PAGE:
Friday, June 15, 2012
Scarves don't have to be cover-ups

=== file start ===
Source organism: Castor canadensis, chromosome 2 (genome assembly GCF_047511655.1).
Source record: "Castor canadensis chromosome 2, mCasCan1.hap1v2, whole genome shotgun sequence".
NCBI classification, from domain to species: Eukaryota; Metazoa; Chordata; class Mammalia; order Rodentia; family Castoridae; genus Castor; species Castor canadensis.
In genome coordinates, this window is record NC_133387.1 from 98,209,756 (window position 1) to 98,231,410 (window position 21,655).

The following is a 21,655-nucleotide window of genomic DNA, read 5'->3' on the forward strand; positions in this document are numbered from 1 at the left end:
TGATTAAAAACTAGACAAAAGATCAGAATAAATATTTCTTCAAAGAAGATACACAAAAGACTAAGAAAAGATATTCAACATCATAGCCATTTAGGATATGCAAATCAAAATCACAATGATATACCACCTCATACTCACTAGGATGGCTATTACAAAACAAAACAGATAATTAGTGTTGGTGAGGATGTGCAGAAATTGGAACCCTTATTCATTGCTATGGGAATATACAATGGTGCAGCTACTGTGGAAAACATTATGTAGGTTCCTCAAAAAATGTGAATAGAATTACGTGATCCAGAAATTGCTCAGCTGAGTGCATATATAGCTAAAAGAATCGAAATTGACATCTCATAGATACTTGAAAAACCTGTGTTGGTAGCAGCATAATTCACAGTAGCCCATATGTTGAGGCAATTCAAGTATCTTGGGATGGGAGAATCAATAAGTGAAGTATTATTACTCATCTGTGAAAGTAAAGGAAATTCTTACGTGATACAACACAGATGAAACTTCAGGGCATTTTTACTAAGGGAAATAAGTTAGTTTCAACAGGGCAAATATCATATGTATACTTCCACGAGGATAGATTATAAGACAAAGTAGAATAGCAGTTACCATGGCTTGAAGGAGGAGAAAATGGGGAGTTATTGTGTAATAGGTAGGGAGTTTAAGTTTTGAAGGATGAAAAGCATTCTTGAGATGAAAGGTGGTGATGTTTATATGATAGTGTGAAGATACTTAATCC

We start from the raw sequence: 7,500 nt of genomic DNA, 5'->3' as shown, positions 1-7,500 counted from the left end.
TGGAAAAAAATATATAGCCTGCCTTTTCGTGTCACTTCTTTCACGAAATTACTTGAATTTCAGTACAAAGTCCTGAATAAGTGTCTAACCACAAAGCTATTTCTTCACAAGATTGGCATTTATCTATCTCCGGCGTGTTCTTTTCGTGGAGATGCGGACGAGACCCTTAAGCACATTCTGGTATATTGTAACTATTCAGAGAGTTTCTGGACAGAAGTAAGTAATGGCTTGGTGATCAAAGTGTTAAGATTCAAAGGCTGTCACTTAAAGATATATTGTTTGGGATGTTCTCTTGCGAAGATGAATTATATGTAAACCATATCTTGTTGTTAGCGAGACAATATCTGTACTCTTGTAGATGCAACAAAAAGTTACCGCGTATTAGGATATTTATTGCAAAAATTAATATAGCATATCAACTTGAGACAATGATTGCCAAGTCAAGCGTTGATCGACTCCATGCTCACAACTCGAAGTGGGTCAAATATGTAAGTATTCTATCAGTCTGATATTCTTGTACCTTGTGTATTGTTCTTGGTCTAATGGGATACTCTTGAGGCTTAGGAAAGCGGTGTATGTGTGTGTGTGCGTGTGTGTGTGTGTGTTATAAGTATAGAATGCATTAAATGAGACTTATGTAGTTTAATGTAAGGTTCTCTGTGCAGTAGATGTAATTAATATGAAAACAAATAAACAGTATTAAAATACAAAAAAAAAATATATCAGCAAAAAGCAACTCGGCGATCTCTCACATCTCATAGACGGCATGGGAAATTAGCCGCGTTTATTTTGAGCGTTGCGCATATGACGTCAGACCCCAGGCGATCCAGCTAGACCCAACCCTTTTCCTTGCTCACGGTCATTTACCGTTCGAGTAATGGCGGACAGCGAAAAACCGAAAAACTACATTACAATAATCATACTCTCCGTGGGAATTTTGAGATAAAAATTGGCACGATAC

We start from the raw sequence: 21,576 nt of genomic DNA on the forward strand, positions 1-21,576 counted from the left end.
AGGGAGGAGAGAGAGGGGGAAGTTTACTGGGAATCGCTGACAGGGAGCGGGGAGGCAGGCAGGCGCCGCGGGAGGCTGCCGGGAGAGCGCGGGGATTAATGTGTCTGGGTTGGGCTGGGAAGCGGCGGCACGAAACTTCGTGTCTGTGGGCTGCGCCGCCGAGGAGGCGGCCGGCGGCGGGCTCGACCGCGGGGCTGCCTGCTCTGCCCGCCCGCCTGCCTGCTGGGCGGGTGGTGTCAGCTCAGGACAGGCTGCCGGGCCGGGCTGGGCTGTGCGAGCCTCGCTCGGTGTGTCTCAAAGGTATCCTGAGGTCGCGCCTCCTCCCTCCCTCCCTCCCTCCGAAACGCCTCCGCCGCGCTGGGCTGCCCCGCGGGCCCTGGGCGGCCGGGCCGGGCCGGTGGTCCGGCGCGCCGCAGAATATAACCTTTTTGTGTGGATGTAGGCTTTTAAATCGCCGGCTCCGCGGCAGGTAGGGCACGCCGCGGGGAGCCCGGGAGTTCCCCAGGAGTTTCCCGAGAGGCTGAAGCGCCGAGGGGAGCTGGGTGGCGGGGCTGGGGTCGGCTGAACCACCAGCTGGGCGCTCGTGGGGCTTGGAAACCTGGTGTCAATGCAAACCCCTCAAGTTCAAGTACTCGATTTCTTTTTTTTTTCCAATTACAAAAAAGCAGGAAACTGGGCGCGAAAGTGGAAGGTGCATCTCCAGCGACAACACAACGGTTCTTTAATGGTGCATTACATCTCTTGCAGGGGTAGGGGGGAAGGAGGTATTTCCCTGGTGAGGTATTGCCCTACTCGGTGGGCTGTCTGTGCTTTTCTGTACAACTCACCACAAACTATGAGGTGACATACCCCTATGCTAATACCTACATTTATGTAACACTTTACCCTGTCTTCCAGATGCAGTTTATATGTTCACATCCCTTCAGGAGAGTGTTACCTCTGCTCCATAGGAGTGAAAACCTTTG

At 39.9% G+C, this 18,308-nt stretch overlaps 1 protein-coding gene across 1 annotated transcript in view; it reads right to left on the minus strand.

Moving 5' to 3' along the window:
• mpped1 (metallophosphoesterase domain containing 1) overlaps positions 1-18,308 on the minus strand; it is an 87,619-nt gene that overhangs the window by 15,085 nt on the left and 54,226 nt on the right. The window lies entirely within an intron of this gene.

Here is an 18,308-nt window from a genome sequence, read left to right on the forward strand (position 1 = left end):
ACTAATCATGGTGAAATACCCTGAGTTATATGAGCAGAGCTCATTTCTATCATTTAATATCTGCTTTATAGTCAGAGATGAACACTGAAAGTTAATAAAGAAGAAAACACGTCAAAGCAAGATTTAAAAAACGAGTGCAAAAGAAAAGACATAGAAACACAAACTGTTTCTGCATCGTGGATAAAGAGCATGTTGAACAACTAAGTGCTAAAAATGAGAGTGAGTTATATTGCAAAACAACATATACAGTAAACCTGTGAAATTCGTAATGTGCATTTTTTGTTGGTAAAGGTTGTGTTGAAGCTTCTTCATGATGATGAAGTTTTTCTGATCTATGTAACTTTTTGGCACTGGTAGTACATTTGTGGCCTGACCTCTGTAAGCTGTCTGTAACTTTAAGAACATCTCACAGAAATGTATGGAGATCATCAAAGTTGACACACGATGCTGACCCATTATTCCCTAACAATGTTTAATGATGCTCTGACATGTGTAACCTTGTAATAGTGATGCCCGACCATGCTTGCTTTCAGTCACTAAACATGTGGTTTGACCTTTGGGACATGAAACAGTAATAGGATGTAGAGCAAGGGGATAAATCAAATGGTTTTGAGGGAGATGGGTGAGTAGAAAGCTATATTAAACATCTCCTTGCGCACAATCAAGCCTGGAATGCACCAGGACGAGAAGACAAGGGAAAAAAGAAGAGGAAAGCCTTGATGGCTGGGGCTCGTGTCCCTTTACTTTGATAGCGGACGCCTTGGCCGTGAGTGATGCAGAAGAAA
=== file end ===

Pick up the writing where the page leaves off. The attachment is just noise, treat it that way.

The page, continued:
Natural fabrics such as 100 percent cotton or pure silk are best for ventilation as those on chemotherapy may get a version of hot flashes, says tlcdirect.org (that's Tender Loving Care, an affiliate of the American Cancer Society). Sign Up For Traffic Text Alerts Hair extensions Here are four elegant styles you can try.ROSETTE: Fold a large square diagonally and drape it over your head. One triangle will hang down the back of the head. Now tie the two side ends into a half- knot at the base of the neck or to the side by the ear, leaving ends long. Tightly intertwine ends to form a coil, leaving a short length uncoiled, says Look Good Feel Better, an American Cancer Society affiliate found at lookgoodfeelbetter.org. Guide the coil in a flat circle around itself and poke end of coil partially through center of circle. You can top this with Feather hair a brimmed hat for another creative look.BOW IN THE BACK: Fold scarf into a triangle. Put the scarf on your head and tie the two ends together in a half-knot over the back part of the triangle. Tie the two side ends into a bow over the middle flap.SCRUNCHIE ON THE SIDE: Fold scarf into a triangle. Put the wide end of the scarf on your forehead and tie the two ends together over the back part of the triangle hanging down the back. Shift the knot from the back of the head to the side. Place a scrunchie above the knot and pull all the ends through the scrunchie, says tlc. Spread ends feather extension for a fuller look.TURBAN: Fold scarf into triangle. Put the scarf on your head and tie the two ends together over the back part of the triangle. Bring the ends back around to the front, tie in a knot and tuck into the edges or secure with jewelry.You can also add some attitude with pins, clips or sequins. One advantage to the scarf option: When your hair grows back, you can use the scarf for sparkle around your neck or waist or tied around a beach bag..